The inclusion of anthracyclines in therapy for breast cancer in general increased the response rates, remission duration and survival of patients with locally advanced breast cancer,[4] with approximately 20% of patients who achieve a complete response remaining disease-free 10 years later. Unfortunately, the clinical value of anthracyclines is limited by the occurrence of ventricular dysfunction. A regimen consisting of doxorubicin 60 mg/m2 and paclitaxel 175--200 mg/m2 every 3 weeks had been reported to be associated with an unacceptable rate of congestive heart failure (18%) when given for eight cycles.[5]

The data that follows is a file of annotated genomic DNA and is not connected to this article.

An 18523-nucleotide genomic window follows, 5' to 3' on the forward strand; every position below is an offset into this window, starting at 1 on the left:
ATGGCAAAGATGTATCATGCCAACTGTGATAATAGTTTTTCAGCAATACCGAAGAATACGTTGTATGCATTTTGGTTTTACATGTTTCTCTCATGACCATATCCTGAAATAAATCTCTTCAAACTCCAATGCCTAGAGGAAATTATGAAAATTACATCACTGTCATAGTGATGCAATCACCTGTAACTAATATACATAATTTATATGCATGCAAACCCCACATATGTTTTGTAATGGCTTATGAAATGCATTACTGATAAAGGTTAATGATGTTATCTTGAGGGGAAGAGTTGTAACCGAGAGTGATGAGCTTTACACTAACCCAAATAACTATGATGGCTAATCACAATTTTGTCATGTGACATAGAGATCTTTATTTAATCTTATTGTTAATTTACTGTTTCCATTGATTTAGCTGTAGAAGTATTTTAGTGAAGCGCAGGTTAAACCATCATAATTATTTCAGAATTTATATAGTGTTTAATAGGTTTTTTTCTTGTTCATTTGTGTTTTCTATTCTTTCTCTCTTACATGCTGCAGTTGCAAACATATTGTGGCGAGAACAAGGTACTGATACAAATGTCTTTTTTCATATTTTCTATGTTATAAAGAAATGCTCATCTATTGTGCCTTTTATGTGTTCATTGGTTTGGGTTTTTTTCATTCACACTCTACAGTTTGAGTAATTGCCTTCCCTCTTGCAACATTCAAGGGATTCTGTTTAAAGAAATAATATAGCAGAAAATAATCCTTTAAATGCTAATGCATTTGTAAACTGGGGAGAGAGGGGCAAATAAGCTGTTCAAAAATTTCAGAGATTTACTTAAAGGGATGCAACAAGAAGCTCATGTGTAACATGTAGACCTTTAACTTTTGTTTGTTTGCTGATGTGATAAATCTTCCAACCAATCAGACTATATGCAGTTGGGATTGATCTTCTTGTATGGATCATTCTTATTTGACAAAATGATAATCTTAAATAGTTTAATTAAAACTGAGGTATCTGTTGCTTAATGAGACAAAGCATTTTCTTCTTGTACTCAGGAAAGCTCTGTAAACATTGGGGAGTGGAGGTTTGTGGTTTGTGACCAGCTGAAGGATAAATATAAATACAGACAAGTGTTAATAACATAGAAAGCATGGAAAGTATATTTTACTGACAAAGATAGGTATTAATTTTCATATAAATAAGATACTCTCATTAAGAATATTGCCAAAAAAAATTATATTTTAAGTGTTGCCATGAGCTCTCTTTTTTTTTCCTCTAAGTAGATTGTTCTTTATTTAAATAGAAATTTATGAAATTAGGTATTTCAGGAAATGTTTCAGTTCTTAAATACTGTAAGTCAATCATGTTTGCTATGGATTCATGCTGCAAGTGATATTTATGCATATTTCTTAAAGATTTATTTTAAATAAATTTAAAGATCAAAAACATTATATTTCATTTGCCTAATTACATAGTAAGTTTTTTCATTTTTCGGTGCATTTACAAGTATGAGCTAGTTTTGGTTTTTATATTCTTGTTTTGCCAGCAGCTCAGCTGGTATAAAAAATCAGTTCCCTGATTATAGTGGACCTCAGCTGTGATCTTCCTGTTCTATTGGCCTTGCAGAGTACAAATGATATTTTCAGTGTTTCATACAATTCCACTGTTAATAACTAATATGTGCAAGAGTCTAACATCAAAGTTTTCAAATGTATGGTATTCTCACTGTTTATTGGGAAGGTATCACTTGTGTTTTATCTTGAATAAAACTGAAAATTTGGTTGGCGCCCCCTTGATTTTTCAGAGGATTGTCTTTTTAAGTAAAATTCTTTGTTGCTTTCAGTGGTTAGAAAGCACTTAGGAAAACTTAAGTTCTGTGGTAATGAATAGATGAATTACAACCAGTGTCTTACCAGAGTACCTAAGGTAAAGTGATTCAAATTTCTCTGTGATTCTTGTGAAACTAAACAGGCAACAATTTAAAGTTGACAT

Epirubicin (4'-epidoxorubicin) has been shown to be less cardiotoxic and less myelotoxic than the parent compound, at equimolar doses.[6] The combination of epirubicin and paclitaxel showed promise as first-line chemotherapy for advanced breast cancer, yielding a high level of activity with an overall clinical response rate of 84% and a low incidence of cardiotoxicity: only 6% of patients developed mild congestive heart failure.[7] The reduced cardiotoxicity of this combination, as opposed to treatment with doxorubicin and paclitaxel, can be explained by the lesser cardiotoxic effects of epirubicin compared with doxorubicin, as well as by the limited pharmacokinetic interaction of paclitaxel with epi-rubicin. Although epirubicin has a lower cardio-toxic potential than doxorubicin, at cumulative doses of >1000 mg/m2 it induces cardiac failure in 16--35% of patients,[8] with an incidence of death related to this that ranges from 20% to 38%.